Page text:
Mix the bread crumbs with the corn meal, and coat evenly the beef slices on both sides. Again, if you need to get dinner ready quickly, once coated, the meat can stay (covered and well stored) in the fridge for about 24 hours (that means you can prepare the slices coated the night before cooking them).

Heat the oil in pan, and when it reaches the cooking point (try with a little piece of crumb or a wooden tool to check) start frying your beef slices. Pay close attention to the color of the crumbs, that should turn golden but not brown. If the oil is hot enough, it would take not more that few minutes per sides.

Drain the meat on a paper towel as you normally do with fried food, dust with sea salt, and serve still warm.

LEARNT  IT, MADE IT, LOVED IT!

TIPS:

  1.  Serve with mashed potatoes, baked potatoes or vegetables, as preferred, but even French fries would be a delicious choice!
  2. Many people like to sprinkle few lemon drops on the meat before to eat it, but I don’t since the lemon make the breading become soft and no more crunchy.
  3.  If you like to try the butter instead of the oil for frying, go ahead: the taste will be stronger, and you may like it even better…

My thanks to Silvia for another delicious recipe, and it would be great if you would share your feedback and the post for others to enjoy and subscribe to Italian Goodness if you would like to receive a new recipe each week for free.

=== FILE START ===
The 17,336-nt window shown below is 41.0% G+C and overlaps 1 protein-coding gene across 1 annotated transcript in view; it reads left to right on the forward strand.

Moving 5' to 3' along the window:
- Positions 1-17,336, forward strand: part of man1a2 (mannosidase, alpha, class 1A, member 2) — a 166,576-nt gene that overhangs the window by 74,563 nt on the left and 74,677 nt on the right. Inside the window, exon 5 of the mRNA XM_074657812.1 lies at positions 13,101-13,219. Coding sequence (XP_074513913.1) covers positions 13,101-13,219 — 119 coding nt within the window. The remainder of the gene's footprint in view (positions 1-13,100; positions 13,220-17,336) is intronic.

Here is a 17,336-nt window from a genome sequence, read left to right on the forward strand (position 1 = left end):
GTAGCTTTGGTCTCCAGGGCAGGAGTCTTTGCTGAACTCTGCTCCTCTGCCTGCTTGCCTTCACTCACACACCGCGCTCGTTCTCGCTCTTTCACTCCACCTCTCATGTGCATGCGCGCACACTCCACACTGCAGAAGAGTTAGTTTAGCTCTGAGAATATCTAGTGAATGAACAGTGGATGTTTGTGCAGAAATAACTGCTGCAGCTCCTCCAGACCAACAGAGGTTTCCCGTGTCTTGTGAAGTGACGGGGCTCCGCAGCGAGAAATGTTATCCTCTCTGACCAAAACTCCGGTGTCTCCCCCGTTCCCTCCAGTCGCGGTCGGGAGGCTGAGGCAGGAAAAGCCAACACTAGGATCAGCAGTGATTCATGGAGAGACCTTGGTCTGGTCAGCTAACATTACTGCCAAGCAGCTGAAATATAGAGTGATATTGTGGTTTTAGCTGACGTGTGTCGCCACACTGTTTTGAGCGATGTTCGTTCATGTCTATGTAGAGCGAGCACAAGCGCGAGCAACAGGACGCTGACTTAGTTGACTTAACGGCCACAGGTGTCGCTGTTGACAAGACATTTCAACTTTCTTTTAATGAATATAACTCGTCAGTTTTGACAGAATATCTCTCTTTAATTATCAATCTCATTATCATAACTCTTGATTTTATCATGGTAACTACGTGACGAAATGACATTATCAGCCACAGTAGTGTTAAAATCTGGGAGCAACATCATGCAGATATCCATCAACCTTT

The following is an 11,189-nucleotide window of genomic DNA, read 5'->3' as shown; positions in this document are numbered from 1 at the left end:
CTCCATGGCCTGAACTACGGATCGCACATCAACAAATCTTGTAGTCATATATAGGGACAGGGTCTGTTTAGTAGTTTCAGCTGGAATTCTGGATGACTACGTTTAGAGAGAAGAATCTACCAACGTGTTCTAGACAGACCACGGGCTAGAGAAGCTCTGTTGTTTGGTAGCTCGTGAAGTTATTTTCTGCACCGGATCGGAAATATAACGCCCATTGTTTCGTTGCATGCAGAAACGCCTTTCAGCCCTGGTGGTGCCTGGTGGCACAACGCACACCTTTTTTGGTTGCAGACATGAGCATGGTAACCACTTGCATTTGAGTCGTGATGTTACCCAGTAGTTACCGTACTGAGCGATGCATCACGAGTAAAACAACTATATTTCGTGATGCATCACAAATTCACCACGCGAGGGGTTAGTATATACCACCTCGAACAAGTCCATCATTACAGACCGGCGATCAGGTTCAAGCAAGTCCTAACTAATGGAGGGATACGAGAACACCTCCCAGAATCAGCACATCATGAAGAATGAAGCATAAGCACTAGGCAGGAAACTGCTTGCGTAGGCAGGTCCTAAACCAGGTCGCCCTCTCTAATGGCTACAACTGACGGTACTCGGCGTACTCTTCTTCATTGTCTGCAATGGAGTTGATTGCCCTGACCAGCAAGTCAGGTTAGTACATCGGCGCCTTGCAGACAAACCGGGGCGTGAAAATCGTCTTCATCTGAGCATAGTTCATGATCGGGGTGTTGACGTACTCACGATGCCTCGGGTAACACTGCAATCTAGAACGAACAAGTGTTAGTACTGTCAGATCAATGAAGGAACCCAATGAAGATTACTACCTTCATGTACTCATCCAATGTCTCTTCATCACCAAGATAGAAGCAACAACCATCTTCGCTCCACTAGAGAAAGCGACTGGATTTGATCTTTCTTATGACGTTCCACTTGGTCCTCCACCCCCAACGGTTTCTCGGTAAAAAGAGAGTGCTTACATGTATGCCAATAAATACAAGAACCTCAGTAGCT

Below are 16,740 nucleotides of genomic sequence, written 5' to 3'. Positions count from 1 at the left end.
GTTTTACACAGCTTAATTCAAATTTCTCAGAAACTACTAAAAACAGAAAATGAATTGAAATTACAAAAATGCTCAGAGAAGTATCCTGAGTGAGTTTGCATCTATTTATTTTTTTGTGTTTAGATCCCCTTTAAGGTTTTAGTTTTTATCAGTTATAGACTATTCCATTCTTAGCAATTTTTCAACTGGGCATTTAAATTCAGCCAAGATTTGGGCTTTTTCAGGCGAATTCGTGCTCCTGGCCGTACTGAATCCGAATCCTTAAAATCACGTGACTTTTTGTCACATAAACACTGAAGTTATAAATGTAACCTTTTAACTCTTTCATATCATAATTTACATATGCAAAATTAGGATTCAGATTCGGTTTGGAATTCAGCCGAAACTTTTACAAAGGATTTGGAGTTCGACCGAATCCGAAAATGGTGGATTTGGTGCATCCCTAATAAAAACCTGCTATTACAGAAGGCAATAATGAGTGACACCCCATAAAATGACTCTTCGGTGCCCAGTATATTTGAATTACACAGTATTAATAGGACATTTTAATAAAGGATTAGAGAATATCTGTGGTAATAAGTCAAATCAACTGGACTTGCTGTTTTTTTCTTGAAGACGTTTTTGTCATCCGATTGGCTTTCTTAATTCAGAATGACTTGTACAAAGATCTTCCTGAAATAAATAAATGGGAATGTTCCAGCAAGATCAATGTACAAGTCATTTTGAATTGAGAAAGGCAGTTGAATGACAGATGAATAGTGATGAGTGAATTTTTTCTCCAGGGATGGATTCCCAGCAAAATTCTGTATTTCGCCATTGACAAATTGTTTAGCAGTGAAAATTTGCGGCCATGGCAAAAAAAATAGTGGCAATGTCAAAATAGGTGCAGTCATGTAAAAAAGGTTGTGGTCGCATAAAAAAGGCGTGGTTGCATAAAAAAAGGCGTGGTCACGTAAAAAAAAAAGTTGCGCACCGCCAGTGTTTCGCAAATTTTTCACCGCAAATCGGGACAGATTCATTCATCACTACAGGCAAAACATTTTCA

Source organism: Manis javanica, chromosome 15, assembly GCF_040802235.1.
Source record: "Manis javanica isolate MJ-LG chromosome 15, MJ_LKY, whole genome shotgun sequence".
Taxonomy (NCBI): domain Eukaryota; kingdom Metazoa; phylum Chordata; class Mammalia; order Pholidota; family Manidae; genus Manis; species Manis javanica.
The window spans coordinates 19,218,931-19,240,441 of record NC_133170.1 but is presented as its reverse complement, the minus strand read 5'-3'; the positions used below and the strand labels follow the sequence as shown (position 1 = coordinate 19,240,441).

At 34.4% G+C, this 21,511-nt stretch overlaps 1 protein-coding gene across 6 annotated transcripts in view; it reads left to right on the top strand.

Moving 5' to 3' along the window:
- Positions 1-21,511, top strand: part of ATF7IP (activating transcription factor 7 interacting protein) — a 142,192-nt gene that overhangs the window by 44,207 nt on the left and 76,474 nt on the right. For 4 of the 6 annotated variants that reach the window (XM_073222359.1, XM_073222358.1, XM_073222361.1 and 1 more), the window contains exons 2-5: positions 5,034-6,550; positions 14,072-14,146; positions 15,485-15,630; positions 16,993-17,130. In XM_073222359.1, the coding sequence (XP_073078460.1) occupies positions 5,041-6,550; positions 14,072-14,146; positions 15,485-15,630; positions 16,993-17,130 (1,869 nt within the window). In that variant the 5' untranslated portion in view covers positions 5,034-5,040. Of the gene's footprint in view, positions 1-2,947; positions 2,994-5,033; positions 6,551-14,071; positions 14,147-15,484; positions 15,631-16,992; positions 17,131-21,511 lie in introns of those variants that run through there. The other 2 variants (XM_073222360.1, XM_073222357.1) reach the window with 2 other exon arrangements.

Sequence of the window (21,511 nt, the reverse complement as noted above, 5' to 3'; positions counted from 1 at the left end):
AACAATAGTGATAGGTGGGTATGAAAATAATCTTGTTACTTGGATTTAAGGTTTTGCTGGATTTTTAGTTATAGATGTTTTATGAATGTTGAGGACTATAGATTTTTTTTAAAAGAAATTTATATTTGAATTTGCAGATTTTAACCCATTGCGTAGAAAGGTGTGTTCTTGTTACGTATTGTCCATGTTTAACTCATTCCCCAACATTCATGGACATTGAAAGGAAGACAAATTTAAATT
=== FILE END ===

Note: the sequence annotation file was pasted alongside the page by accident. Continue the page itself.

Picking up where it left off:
About Silvia Todesco

I’m Silvia, I come from Veneto Region (from Bassano del Grappa precisely, one hour by car far from Venice), and I moved to Iowa in 2011, because of my husband’s job necessities.

I’ve grown up watching my great-grandmother, my grandmother, and my mother cooking for my family every day, searching carefully for ingredients and preparing fresh food. That was their way to show us how much they cared (and care) about us, and to carry on a tradition. I cannot recall a festivity without relatives everywhere and tons of delicious food to eat!

But my way was different I graduated with honors at the University of Law of Padua, and (obviously) I became a lawyer. As a professional, I used to work 14 hours a day, and, of course, the time I could dedicate to my family (and cooking) was almost none.

Then fate brought us here, and finally I’ve found myself. All my background came up, and I realized that taking care of my family is the most satisfying job I could do, especially because it entails cooking healthy and good food!

So I started to practice what I learned when I was young, and surprised myself in making all those meals that characterized my youth.